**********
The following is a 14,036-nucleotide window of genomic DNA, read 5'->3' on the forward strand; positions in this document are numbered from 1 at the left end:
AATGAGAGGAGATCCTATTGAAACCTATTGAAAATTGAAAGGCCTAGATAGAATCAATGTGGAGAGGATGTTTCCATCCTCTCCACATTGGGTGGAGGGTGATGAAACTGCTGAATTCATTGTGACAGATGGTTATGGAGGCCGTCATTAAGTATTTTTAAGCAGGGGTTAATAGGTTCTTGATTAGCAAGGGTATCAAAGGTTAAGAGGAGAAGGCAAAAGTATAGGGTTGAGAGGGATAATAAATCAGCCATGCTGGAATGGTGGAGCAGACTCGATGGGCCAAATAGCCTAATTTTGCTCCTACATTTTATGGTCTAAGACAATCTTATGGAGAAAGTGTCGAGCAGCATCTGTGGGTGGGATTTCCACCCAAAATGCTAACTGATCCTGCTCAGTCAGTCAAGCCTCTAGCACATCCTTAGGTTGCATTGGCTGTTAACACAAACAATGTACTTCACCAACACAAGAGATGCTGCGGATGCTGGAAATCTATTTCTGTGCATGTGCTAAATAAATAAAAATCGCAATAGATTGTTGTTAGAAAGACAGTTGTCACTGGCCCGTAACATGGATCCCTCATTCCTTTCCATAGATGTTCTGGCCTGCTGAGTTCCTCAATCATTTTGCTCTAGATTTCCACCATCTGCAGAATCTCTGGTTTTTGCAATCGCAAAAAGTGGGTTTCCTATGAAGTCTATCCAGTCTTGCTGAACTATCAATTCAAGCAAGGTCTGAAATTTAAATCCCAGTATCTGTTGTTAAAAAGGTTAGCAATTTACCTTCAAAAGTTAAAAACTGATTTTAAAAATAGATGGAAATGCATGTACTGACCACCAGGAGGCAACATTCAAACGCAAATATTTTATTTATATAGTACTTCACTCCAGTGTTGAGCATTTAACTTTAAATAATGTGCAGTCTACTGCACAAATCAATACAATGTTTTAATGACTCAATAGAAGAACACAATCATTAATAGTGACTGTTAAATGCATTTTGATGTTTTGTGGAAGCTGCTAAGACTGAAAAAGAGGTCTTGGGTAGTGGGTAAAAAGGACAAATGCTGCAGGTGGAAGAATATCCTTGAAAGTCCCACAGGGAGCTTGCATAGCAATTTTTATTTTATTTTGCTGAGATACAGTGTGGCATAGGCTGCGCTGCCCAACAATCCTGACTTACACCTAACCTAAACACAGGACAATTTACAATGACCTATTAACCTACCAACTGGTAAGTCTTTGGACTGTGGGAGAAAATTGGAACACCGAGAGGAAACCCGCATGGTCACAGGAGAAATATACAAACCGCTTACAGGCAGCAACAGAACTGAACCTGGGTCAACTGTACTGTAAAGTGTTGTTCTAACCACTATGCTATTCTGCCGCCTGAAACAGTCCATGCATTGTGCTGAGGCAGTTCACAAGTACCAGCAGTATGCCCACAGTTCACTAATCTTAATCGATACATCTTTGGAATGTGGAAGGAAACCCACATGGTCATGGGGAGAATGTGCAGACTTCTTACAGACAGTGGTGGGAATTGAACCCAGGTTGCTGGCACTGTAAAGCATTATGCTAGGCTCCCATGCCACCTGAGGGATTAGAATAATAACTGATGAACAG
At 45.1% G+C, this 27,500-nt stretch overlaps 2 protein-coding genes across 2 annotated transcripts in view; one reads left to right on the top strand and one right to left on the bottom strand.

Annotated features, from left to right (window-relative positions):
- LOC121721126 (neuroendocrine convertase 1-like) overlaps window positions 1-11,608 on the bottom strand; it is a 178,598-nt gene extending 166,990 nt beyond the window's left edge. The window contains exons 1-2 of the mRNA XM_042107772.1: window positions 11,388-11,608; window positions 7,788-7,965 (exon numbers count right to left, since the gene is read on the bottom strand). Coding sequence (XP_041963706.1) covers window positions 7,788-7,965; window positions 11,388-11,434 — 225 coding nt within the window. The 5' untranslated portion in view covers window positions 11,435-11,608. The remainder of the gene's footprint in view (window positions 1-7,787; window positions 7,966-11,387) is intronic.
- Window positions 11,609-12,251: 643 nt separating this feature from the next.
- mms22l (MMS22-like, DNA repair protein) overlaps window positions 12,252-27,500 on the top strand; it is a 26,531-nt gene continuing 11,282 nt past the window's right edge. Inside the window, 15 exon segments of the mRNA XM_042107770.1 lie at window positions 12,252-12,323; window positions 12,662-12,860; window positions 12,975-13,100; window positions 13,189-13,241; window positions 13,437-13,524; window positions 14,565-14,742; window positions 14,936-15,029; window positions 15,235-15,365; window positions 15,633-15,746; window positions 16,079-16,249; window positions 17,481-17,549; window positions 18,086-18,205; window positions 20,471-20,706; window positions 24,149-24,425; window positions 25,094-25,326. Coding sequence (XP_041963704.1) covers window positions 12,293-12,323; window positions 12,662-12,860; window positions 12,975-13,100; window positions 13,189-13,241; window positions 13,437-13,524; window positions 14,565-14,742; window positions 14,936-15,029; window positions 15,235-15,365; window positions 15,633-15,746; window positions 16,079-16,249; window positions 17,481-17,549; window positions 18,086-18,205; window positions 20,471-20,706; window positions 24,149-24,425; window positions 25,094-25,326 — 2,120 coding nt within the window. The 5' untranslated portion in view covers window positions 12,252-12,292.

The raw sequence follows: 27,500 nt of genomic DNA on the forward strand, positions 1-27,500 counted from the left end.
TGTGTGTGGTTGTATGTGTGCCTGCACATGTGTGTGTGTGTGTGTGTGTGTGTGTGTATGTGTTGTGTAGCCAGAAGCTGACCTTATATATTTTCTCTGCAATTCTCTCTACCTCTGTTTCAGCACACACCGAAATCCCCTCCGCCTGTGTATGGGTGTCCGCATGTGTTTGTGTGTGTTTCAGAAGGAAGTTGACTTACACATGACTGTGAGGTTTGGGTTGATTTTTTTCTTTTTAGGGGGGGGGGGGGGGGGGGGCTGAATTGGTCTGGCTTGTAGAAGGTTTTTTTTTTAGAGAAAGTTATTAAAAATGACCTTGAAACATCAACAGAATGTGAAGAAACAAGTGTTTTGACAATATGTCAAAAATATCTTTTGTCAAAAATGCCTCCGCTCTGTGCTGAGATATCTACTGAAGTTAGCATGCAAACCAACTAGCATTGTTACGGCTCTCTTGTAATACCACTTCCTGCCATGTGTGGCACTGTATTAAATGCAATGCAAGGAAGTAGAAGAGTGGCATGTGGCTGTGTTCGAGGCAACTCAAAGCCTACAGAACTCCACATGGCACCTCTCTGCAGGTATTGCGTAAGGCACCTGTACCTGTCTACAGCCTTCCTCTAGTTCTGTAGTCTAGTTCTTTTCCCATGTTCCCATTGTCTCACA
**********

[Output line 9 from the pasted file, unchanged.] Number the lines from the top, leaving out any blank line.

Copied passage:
TGTGTGTGGTTGTATGTGTGCCTGCACATGTGTGTGTGTGTGTGTGTGTGTGTGTGTATGTGTTGTGTAGCCAGAAGCTGACCTTATATATTTTCTCTGCAATTCTCTCTACCTCTGTTTCAGCACACACCGAAATCCCCTCCGCCTGTGTATGGGTGTCCGCATGTGTTTGTGTGTGTTTCAGAAGGAAGTTGACTTACACATGACTGTGAGGTTTGGGTTGATTTTTTTCTTTTTAGGGGGGGGGGGGGGGGGGGGCTGAATTGGTCTGGCTTGTAGAAGGTTTTTTTTTTAGAGAAAGTTATTAAAAATGACCTTGAAACATCAACAGAATGTGAAGAAACAAGTGTTTTGACAATATGTCAAAAATATCTTTTGTCAAAAATGCCTCCGCTCTGTGCTGAGATATCTACTGAAGTTAGCATGCAAACCAACTAGCATTGTTACGGCTCTCTTGTAATACCACTTCCTGCCATGTGTGGCACTGTATTAAATGCAATGCAAGGAAGTAGAAGAGTGGCATGTGGCTGTGTTCGAGGCAACTCAAAGCCTACAGAACTCCACATGGCACCTCTCTGCAGGTATTGCGTAAGGCACCTGTACCTGTCTACAGCCTTCCTCTAGTTCTGTAGTCTAGTTCTTTTCCCATGTTCCCATTGTCTCACA